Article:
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WGU Biochemistry OA 2022 Questions and Answers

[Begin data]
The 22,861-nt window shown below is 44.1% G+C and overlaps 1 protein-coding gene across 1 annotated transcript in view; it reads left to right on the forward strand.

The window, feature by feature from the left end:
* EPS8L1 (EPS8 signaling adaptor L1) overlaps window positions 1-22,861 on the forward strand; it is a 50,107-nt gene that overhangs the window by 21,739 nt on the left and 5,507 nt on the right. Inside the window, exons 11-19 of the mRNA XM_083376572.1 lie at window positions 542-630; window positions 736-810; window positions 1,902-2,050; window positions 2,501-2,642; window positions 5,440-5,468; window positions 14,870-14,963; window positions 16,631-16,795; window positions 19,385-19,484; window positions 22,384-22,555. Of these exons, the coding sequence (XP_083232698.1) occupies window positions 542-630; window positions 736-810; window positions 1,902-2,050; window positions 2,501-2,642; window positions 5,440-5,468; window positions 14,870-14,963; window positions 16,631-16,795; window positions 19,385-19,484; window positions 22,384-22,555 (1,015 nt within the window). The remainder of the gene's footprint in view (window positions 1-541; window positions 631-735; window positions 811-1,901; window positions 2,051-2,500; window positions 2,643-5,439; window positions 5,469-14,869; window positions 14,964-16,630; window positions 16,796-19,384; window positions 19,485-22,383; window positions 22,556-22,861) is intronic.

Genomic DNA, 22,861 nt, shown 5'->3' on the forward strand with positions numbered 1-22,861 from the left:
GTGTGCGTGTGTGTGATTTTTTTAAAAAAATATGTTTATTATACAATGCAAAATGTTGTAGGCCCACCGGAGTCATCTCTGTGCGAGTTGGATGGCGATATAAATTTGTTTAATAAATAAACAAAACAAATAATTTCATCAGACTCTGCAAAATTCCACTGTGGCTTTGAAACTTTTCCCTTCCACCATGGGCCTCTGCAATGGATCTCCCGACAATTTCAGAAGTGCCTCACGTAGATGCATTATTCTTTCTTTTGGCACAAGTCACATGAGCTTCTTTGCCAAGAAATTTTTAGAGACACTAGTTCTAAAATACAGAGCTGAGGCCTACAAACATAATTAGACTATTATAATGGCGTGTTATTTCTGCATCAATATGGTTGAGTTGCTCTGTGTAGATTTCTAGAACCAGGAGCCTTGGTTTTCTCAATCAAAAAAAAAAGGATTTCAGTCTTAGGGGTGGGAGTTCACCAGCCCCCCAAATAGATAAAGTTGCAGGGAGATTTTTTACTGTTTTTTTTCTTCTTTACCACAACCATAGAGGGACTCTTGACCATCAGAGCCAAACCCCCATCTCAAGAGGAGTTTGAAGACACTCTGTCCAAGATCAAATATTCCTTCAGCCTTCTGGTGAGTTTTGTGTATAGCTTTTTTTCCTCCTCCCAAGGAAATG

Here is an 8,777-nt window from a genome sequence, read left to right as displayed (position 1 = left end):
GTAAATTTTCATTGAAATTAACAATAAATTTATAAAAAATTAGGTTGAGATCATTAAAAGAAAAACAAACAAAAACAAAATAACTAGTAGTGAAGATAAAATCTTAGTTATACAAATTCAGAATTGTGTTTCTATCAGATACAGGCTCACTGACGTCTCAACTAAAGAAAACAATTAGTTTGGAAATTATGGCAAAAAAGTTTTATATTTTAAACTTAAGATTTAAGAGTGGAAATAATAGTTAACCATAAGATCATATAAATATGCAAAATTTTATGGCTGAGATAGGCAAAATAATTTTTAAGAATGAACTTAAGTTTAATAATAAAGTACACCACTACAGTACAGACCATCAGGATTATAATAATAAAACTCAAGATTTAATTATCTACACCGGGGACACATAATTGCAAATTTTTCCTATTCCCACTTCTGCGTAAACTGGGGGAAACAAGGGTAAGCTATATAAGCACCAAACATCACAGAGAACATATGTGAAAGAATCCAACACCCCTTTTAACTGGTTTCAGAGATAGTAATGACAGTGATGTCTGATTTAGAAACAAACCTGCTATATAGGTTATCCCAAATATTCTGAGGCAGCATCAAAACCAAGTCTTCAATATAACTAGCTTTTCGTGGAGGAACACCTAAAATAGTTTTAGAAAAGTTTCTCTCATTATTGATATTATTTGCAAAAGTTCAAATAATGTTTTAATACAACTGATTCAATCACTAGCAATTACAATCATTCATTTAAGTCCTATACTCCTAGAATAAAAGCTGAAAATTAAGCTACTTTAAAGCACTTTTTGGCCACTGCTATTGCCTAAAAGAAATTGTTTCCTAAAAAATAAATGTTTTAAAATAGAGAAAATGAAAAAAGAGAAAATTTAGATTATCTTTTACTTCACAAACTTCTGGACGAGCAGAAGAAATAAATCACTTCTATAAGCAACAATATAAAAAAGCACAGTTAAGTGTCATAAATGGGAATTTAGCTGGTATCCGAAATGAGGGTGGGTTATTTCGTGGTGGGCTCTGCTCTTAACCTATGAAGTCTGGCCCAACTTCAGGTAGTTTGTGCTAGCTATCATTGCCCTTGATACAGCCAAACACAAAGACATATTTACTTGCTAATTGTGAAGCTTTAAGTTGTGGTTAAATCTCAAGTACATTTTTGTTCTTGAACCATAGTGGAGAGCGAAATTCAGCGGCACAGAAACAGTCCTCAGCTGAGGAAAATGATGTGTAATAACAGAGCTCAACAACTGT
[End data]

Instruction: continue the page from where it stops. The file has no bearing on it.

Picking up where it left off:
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Bohr Effect chart (low pH) - ANSWER C- High CO2 H- High H+ A- Acidic R-Release of O2(rt. Shift) T- tense state (in tissues) Primary structure - ANSWER Sequence of amino acids that make up a pro... tein Secondary Structure - ANSWER Sequence of amino acids fold. Tertiary Structure - ANSWER -more folding in a 3D shape. -R groups (side chains) Quaternary Structure - ANSWER Protein has more than 1 polypeptide chain. Chemical reaction - ANSWER -absorb and release energy -activation energy -energy is released (heat & light) when bonds are broken. Exothermic reaction - ANSWER Exo=to release Thermo=heat -chemical reaction that releases more energy than it absorbs (as heat & light) Example of exothermic reaction - ANSWER Cellular respiration- breaks down glucose to make cellular energy Endothermic reaction - ANSWER Endo=absorb Thermos=heat -absorbs more energy than it releases Example of endothermic reaction - ANSWER Photosynthesis- takes in light to break down to create glucose Catalyst - ANSWER Substance that will decrease the activation energy needed to start a chemical reaction Enzymes - ANSWER -catalysts used by cells -increase the rate of chemical reaction -specific to substrates Enzyme structure - ANSWER -they are proteins -twist, fold, bend to final shape -shape attracts specific molecules Substrate - ANSWER Molecules that bind to the enzyme Active site - ANSWER -location on enzyme where substrate binds Function of DNA polymerase in process of PCR. - ANSWER -increase expression -2 genes -SIRT1 & SIRT2 Function of a molecule - ANSWER Structural component of the lipid bilayer How would lipid production in a cell change in order to maintain fluidity of its cell membrane as it adapts to lower temperatures? - ANSWER Produce lipids with shorter fatty acid chains Function of cholesterol - ANSWER Maintains membrane fluidity Lipid (fat) soluble vitamins - ANSWER A, D, E, K What stimulates beta-oxidation of fatty acids? - ANSWER An increase in NAD+ concentration in the mitochondrial matrix What occurs in an otherwise healthy person whose diet has very few carbs and high levels of fats? - ANSWER Acetone is produced in the blood Amino acids - ANSWER -Non-polar (hydrophobic) -Polar charged -Polar uncharged Which type of mammalian DNA damage repair requires the presence of the chromosome that is homologous to the damaged chromosome? - ANSWER Recombination Xeroxerma Pigmentosum (XP) - ANSWER A recessive genetic disease that occurs when one or more of the genes that perform nucleotide excision repair are nonfunctional Why do XP patients have a much higher incidence of skin cancer than the general population? - ANSWER The mutation of all other genes is higher due to failure to repair. Assuming 100% reaction efficiency, how many DNA copies are created after the completion of 4 complete PCR cycles? - ANSWER 16 What is the function of DNA polymerase in the process of PCR? - ANSWER It recognizes the primers and uses the available dNTPs to replicate the template DNA sequence. What difference in the regions of the SIRT1 & SIRT2 genes in people addicted to cocaine increases their expression? - ANSWER The nucleosomes become more widely spaced. What occurs during the process of alternative splicing of RNA? - ANSWER Alternate combinations of Exons within the same gene are linked together. Polypeptides - ANSWER -functional proteins -made of folded up polymers Elements - ANSWER Substance that cannot be broken down into another substance by chemical reaction. Ionic bond - ANSWER Actions share + & - charge Covalent bond - ANSWER When atoms share electrons Hydrogen bond - ANSWER Forms when portion of a polar molecule that is partially positive interacts with portion of a polar molecule that is partially negative Van der Waals interactions - ANSWER Occur due to random, transient movements of electrons that at any given instant, give molecules regions of + & - charges. Amino acid - ANSWER -has amino group (-NH2) -& a carbonyl group (-COOH) -cx. Based on side chains Elevated levels of AST & ALT - ANSWER -indicates liver damage (When damaged, their protein contents can spill into blood stream) Which level of protein structure is disrupted through the hydrolysis of peptide bonds? - ANSWER Primary Sickle cell disease - ANSWER Caused by mutation in the Hgb-beta gene. (Causes cells to become rigid, sticky, misshapen.) Which force is most influential in determining the secondary structure of a protein? - ANSWER Hydrogen bonding Hydrophobic effect - ANSWER Tendency of non polar substances to aggregate in an aqueous solution & exclude water molecules. Hydrophobic interaction - ANSWER Mutation of gene for protein that leads to substitution of no polar amino acid with charged amino acid Dopamine - ANSWER -neurotransmitter -variety of functions (including motor control) Parkinson's = decreases dopamine. Sinemet helps by increasing dopamine levels. Lactose breaks down into : - ANSWER Glucose and galactose Frameshift mutation - ANSWER -insertion or deletion of 1 or 2 nucleotides Missense mutation - ANSWER -substitution of one amino acid for another -results in 10 different amino acids or 10 missense mutations Nonsense mutation - ANSWER -premature stop codon incorporated into the sequence -leads to a shorter protein Carbohydrates - ANSWER -linear -CH2O formula -energy=glucose -structure=cellulose Lipids - ANSWER -energy storage -signaling -high amount of C DNA - ANSWER -twisted ladder -double helix -in nucleus -deoxyribose -bases= Anine, Thymine, Cytosine, Guarine -in all molecules -have nucleotides RNA - ANSWER -plays "messenger" -in & outside nucleus -ribose -Adenine, Uracil, Guarine, Cytosine -mRNA=messenger (takes message to ribosome) -rRNA=ribosomal RNA -tRNA=transfers amino acids Transcription - ANSWER -comes first! Transcribes DNA into message. (RNA polymerase will connect complementary bases. mRNA can go out of nucleus to attach to ribosome of rRNA) How do rising blood CO2 levels promote the deoxygenated confirmation of hemoglobin? - ANSWER CO2 reacts with H2O in the blood & decreases pH, which promotes the dome confirmation of the heme group. How does hemoglobin keep blood pH neutral during exercise? - ANSWER Deoxygenated hemoglobin binds to excess H+ What is occurring in surrounding tissues as the amount of hemoglobin saturated with oxygen increases? - ANSWER The concentration of hydrogen ions decreases. Translation - ANSWER -2nd step -builds protein (tRNA leaves behind its amino acid, built chain of amino acids) Factors that favor the oxygenated form of hemoglobin: - ANSWER -increased pH -decreased CO2 Which metal ion is bound to the porphyrin ring in hemoglobin? - ANSWER Iron Which feature of hemoglobin makes it an effective O2 transport molecule? - ANSWER It's affinity for O2 is regulated by pH. What is a temporary modification to protein structure by kinases that alters enzyme function? - ANSWER Phosphorylation Which type of inhibition occurs when a particular drug binds to the allosteric site of an enzyme and subsequently changes the enzyme's structure? - ANSWER Noncompetitive Proteases - ANSWER -a class of enzymes -hydrolyze protein strands into smaller units -increase pH= significant decrease in protease activity How do the rates of enzyme catalyzed reactions compare to those of corresponding uncatalyzed reactions? - ANSWER They are 10^6 to 10^12 times faster. Which change will likely increase the activity of an enzyme currently at optimal conditions? - ANSWER Significantly increasing substrate concentrations What occurs immediately after the appropriate molecule enters the active site of the enzyme? - ANSWER The enzyme binds to the molecule to form an enzyme molecule complex. Are enzymes specific? - ANSWER Yes What process is disrupted after a patient invests excessive antacid that neutralizes the pH of the stomach? - ANSWER Protein catabolism In Alzheimer's patients, which biochemical event is responsible for their behavior? - ANSWER Protein aggregation In which situation would altering a protein structure lead to a disease state? - ANSWER A mutation aconitase blocks essential step in aerobic metabolism Which force is most influential in determining the tertiary structure of a protein? - ANSWER Hydrophobic effect Quaternary structure - ANSWER Large, functional protein structure composed or smaller proteins with multiple subunits. Primary - ANSWER Level of protein structure established through the dehydration synthesis of peptide bonds Describe the protein gradient of the proton that during aerobic metabolism. - ANSWER There is a higher H+ concentration in the inter membrane space than in the matrix. Which complex polysaccharide acts as an energy storing molecule in the liver? - ANSWER Glycogen How does insulin impact carbohydrate metabolism? - ANSWER It stimulates the uptake of glucose from the blood by cells in the body. What occurs during the biochemical process of glucation? - ANSWER A covalent bond forms between a sugar and a protein or liquid. Which metabolic pathway involves coenzyme A, NAD, & FAD? - ANSWER Beta oxidation Which cellular condition prompts the cell to perform fermentation rather than the citric acid cycle? - ANSWER Lack of O2 What causes the symptoms of NIDDM type 2? - ANSWER There are not enough GluT4 transporters on plasma membranes. Which molecule is pyruvate directly converted to under aerobic conditions? - ANSWER Acetyl CoA Which cellular organelle required for the citric acid cycle and electron transport chain is not present in RBCs? - ANSWER Mitochondria Which molecule is replenished by fermentation? - ANSWER NAD+ Which pathway is triggered by the intake of carbs during exercise? - ANSWER Glycolysis How many ATP molecules are used in the conversion of pyruvate to glucose? - ANSWER 6 Increased expression - ANSWER Make proteins Decreased expression - ANSWER Not making proteins Promoter - ANSWER Start line Methylation - ANSWER -methyl (CH3) -mRNA added to DNA or nuclosomes - causes decreased expression Base excision repair - ANSWER -only 1 nucleotide damaged - remove and replace Nucleotide excision repair - ANSWER -more than 1 nucleotide damaged -cut a sequence & replace that section Mismatch repair - ANSWER -happens in mistakes with DNA replication -DNA polymerase proofreads to see if make a right choice, but makes a mistake. -remove big section of damage and replace all of it Homologous recombination - ANSWER -use 2nd copy of the DNA to copy back the correct info - double strand (cut DNA in 2), break Non-homologous end-joining - ANSWER -happens before DNA replication -trim the ends-stuck back together PCR - ANSWER -DNA replication in a test tube -Denature, Anneal, Elongation, Repeat Denature - ANSWER -step 1 of PCR -increase heat to separate the DNA Anneal - ANSWER -step 2 of PCR -use DNA primers that match the gene to find only the gene we want (ex: to find BRCA gene) Elongation - ANSWER -step 3 of PCR -use DNA polymerase to make copies of our genes Which ingredients/molecules are required to set up a PCR? - ANSWER -DNA polymerase (elongation) -DNA nucleotides (dNTPs) -primers (annealing) -template DNA (patient DNA) DNA polymerase always makes strands : - ANSWER 5'-3' What breaks ionic bonds? - ANSWER -pH changes -salt changes What breaks hydrogen bonds? - ANSWER -pH and salt changes (Disulfide bonds broken by reducing agent) What breaks hydrophobic bonds? - ANSWER Heat Types of bonds from strongest to weakest - ANSWER -disulfide bond -ionic bond -hydrogen bond -hydrophobic bond Which bond is weakest, but have most influence on protein structure because of how many there are? - ANSWER Hydrophobic bond Quaternary Structure - ANSWER -only some proteins will get here -2 or more subunits -proteins -Polypeptides (Example= myoglobin and hemoglobin) Hydrolysis - ANSWER Broken peptide bonds Chaperones - ANSWER Help fold proteins Denature - ANSWER -have an environmental change that causes a protein to misfold or unfold. -breaking side change & secondary structure bonds -disulfide=reducing agent -ionic=pH or salt change -hydrophobic=heat change Degradation - ANSWER Break peptide bonds (Hydrolysis) Aggregation - ANSWER -proteins clump together in abnormal way (d/t hydrophobic interactions) Enzymes - ANSWER -functional proteins -catalysts -reusable (can be recycled!) -specific -induced fit -work like assembly line (enzyme pathway) Feedback inhibition - ANSWER -stop the enzyme "assembly line" because we have too much "product" -happens naturally to maintain homeostasis Competitive inhibition - ANSWER -medicine/drugs -competitive inhibitor will bind to active site to prevent substrate from binding -(overcome inhibition by adding more substrate) Non-competitive inhibition - ANSWER -more effective -bind to allosteric site of enzyme -changes the shape of the protein DNA - ANSWER -phosphate + deoxyribose sugar + A/T/C/G -contains 2 strands -the strands are anti-parallel (opposite each other) : 5'-3' 3'-5' RNA - ANSWER -phosphate + ribose sugar + A/U/C/G -single strand (can fold back onto itself & form pairs between itself (stem-loop) Nucleotides - ANSWER -contain one or more phosphates -a 5 carbon sugar and a nitrogen base -always in the 5' to 3' direction DNA organization - ANSWER DNA is wrapped around proteins called histones -~nucleosomes-~chromatin fiber-~ chromosomes Pairing - ANSWER DNA= A—T RNA= A—U Steps of DNA replication - ANSWER -DNA is separated, creating a replication fork (by helicase) -primase attaches on RNA primer, where the replication starts -DNA polymerase adds bases to remaining of the strand until it reaches a stop codon. (This is done in fragments-"ozaki fragments" -DNA ligase seals the 2 strands forming a double helix Epigenetics - ANSWER -involves packaging of DNA (packages are called nucleosomes. How tightly packed they are determines whether or not the gene is on or off) -loosely packed=transcription possible -tightly packed=transcription impeded Point mutations - ANSWER When one of the DNA bases (nucleotides) are replaced with another, results in a different protein. Myoglobin - ANSWER - 1 subunit - tertiary - used for O2 storage - in muscles -high affinity (how tightly it holds onto something) Hemoglobin - ANSWER - 4 subunits -quaternary -for O2 transport -moving through blood from lungs to tissues -low affinity (because it gives O2 up) Heme - ANSWER -special molecule inside the protein -iron (Fe) -where O2 binds -in myoglobin, carries 1 O2 -in hemoglobin carries 4 O2 CO - ANSWER -carbon monoxide (1 O2) -poison! -binds to hgb on the heme & blocks O2 from binding -has 200 x higher affinity -a competitive inhibitor -puts hgb into the R state (makes hgb want to bind hgb even more) -this is why it is so dangerous, our hgb picks it up instead of O2) 2, 3, BPG - ANSWER -produced in our body naturally -similar function to H+ (stabilizes the T state) -produced in 2 cases (high altitudes & pregnancy) Hemoglobins role I'm CO poisoning - ANSWER Hgb binds to CO with a higher affinity than O2 & stabilizes the R state What facilitates the transition of hgb from the R state to the T state? - ANSWER An increase in the concentration of H+ Carbohydrate metabolism - ANSWER 1. Glycolysis 2. Citric acid cycle (aerobic) 3. Electron transport chain (aerobic) 4. Firmentation (anaerobic) 5. Gluconeogenesis (anaerobic) What occurs during aerobic respiration? - ANSWER NADH & FADH2 are produced from NAD & FAD during citric acid cycles. -NADH & FADH2 donate electrons to the ETC, re-engineering NAD & FAD. -O2 accepts electrons, producing water What directly provides the energy necessary for the conversion of ADP to ATP by ATP synthase? - ANSWER Protons moving down a concentration gradient from the intermembrane space to the mitochondrial matrix. Cori Cycle - ANSWER -muscle cells produce lactate which is then converted to glucose in the liver Exonuclease - ANSWER During DNA replication, if an error is detected, DNA polymerase removes the nucleotides and replaces them with correct ones. Glyco/ gluco - ANSWER Glucose Genesis - ANSWER Make Lysis - ANSWER Break Neo - ANSWER New Insulin - ANSWER -increase glucose in blood -fed state(after we eat, increase glucose=pancreas releases insulin) -lets glucose into cells -signals for GluT4 to go to cell membrane Glycolysis - ANSWER -break glucose -make ATP (useable energy) Glycogenesis - ANSWER -store glucose as glycogen (short term storage) -in liver Fatty acid synthesis - ANSWER - make fat from acetyl CoA -fats stored in triglycerides (3 fatty acids) -adipose tissue (long term storage) Glycogenolysis - ANSWER Break glucose out of glycogen Gluconeogenesis - ANSWER -make new glucose(from lactate) -acetyl CoA~pyruvate~glucose -glycerol (from triglycerides) -amino acids(last resort!) Beta oxidation - ANSWER Break fats into acetyl CoA Fatty acid structures - ANSWER -made up of carbonyl groups Saturated fatty acids - ANSWER -no double bonds -maximum Hs Unsaturated fatty acid - ANSWER -(not saturated with Hs) -at least 1 double bond -lose 2 Hs per double bond Essential - ANSWER -we have to eat it (our bodies cannot make it) -omega 3 -omega 6 - essential for building other types of lipids Unsaturated fats - ANSWER -natural (veg oils) -1 double bond Trans-unsaturated - ANSWER -treat saturated with chemicals to switch hydrogen to other side -not natural! Build up in our body d/t doesn't recognize them. Fluidity - ANSWER -more double bonds=always more fluid! -if same # double bonds, but shorter chain, will be MORE fluid! Poly unsaturated - ANSWER -more than one double bond Acetyl CoA - ANSWER -2 carbons -attached to coenzyme A (to make sticky we need biotin) Beta oxidation - ANSWER -breakdown of fats -occurs when we eat fats, or exercise -break beta bonds Oxidative damage to DNA can often result in the alteration of a single nucleotide. Which DNA repair mechanism would repair this type of damage? - ANSWER Base excision repair What is the function of DNA polymerase in the process of PCR? - ANSWER It recognizes the primers and uses the available dNTPs to replicate the template DNA sequence. Which structural level is impacted by denaturing a protein containing a single polypeptide? - ANSWER Tertiary Frying an egg changes the egg white from a clear liquid to an opaque solid. Which molecular change in the albumin protein causes this change in appearance? - ANSWER Hydrophobic interactions form between denatured egg white proteins. Which features of a protein made of a single polypeptide chain is most directly responsible for its function? - ANSWER Three dimensional structure Which reaction is responsible for the formation of polypeptides? - ANSWER Dehydration How can alteration in protein structure lead to a disease state? - ANSWER A mutation replaces an isoleucine with an aspartic acid in a transcription factor protein, which blocks the normal folding of the protein & its function in the expression of certain genes. Steps of DNA replication: - ANSWER [Show More]